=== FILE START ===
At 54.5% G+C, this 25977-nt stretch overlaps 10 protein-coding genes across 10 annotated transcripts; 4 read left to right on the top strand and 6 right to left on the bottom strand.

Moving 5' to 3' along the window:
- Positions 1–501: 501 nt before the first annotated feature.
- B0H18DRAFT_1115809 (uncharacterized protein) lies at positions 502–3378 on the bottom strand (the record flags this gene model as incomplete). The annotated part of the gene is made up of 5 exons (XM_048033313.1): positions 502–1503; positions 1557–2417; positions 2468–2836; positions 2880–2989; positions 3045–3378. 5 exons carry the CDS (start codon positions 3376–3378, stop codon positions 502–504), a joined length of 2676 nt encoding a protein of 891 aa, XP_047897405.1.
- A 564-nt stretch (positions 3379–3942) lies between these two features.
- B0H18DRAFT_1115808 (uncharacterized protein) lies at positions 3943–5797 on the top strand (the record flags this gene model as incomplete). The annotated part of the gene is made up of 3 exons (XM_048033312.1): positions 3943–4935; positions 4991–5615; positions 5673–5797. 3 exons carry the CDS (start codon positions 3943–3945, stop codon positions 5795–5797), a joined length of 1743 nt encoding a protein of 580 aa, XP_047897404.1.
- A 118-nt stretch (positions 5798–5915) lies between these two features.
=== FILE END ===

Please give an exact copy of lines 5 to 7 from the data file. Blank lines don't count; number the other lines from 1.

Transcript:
- A 564-nt stretch (positions 3379–3942) lies between these two features.
- B0H18DRAFT_1115808 (uncharacterized protein) lies at positions 3943–5797 on the top strand (the record flags this gene model as incomplete). The annotated part of the gene is made up of 3 exons (XM_048033312.1): positions 3943–4935; positions 4991–5615; positions 5673–5797. 3 exons carry the CDS (start codon positions 3943–3945, stop codon positions 5795–5797), a joined length of 1743 nt encoding a protein of 580 aa, XP_047897404.1.
- A 118-nt stretch (positions 5798–5915) lies between these two features.